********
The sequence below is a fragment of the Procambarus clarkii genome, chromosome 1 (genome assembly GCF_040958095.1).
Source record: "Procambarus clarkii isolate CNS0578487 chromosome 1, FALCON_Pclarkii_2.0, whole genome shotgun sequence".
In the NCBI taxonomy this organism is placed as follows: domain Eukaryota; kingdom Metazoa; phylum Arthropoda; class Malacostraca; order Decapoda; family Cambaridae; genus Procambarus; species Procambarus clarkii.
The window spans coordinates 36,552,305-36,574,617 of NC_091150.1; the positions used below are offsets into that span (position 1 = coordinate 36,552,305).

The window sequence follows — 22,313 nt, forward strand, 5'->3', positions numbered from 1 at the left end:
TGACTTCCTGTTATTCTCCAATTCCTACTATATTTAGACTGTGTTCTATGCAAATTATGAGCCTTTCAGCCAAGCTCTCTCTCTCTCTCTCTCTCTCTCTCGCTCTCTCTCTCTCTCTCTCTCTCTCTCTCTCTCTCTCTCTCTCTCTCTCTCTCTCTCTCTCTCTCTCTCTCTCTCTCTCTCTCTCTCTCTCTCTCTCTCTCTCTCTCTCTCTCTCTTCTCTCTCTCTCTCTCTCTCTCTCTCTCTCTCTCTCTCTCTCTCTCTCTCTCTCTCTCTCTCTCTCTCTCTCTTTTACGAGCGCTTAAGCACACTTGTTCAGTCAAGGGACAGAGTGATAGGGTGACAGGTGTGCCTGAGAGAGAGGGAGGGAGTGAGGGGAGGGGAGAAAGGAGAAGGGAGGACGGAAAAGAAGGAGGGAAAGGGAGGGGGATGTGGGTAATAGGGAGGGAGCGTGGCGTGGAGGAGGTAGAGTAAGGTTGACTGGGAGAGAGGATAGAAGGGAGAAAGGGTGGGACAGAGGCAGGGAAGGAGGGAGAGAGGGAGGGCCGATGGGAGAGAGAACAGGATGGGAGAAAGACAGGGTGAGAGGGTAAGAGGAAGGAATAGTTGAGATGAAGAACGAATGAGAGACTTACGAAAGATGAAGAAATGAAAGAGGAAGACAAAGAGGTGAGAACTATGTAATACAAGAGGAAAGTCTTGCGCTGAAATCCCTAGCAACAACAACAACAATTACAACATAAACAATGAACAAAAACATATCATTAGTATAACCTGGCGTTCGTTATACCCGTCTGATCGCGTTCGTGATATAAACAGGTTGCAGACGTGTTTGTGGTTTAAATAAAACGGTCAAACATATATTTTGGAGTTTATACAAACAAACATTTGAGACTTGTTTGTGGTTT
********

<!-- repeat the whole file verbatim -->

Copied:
The sequence below is a fragment of the Procambarus clarkii genome, chromosome 1 (genome assembly GCF_040958095.1).
Source record: "Procambarus clarkii isolate CNS0578487 chromosome 1, FALCON_Pclarkii_2.0, whole genome shotgun sequence".
In the NCBI taxonomy this organism is placed as follows: domain Eukaryota; kingdom Metazoa; phylum Arthropoda; class Malacostraca; order Decapoda; family Cambaridae; genus Procambarus; species Procambarus clarkii.
The window spans coordinates 36,552,305-36,574,617 of NC_091150.1; the positions used below are offsets into that span (position 1 = coordinate 36,552,305).

The window sequence follows — 22,313 nt, forward strand, 5'->3', positions numbered from 1 at the left end:
TGACTTCCTGTTATTCTCCAATTCCTACTATATTTAGACTGTGTTCTATGCAAATTATGAGCCTTTCAGCCAAGCTCTCTCTCTCTCTCTCTCTCTCTCTCGCTCTCTCTCTCTCTCTCTCTCTCTCTCTCTCTCTCTCTCTCTCTCTCTCTCTCTCTCTCTCTCTCTCTCTCTCTCTCTCTCTCTCTCTCTCTCTCTCTCTCTCTCTCTCTCTCTCTTCTCTCTCTCTCTCTCTCTCTCTCTCTCTCTCTCTCTCTCTCTCTCTCTCTCTCTCTCTCTCTCTCTCTCTCTTTTACGAGCGCTTAAGCACACTTGTTCAGTCAAGGGACAGAGTGATAGGGTGACAGGTGTGCCTGAGAGAGAGGGAGGGAGTGAGGGGAGGGGAGAAAGGAGAAGGGAGGACGGAAAAGAAGGAGGGAAAGGGAGGGGGATGTGGGTAATAGGGAGGGAGCGTGGCGTGGAGGAGGTAGAGTAAGGTTGACTGGGAGAGAGGATAGAAGGGAGAAAGGGTGGGACAGAGGCAGGGAAGGAGGGAGAGAGGGAGGGCCGATGGGAGAGAGAACAGGATGGGAGAAAGACAGGGTGAGAGGGTAAGAGGAAGGAATAGTTGAGATGAAGAACGAATGAGAGACTTACGAAAGATGAAGAAATGAAAGAGGAAGACAAAGAGGTGAGAACTATGTAATACAAGAGGAAAGTCTTGCGCTGAAATCCCTAGCAACAACAACAACAATTACAACATAAACAATGAACAAAAACATATCATTAGTATAACCTGGCGTTCGTTATACCCGTCTGATCGCGTTCGTGATATAAACAGGTTGCAGACGTGTTTGTGGTTTAAATAAAACGGTCAAACATATATTTTGGAGTTTATACAAACAAACATTTGAGACTTGTTTGTGGTTT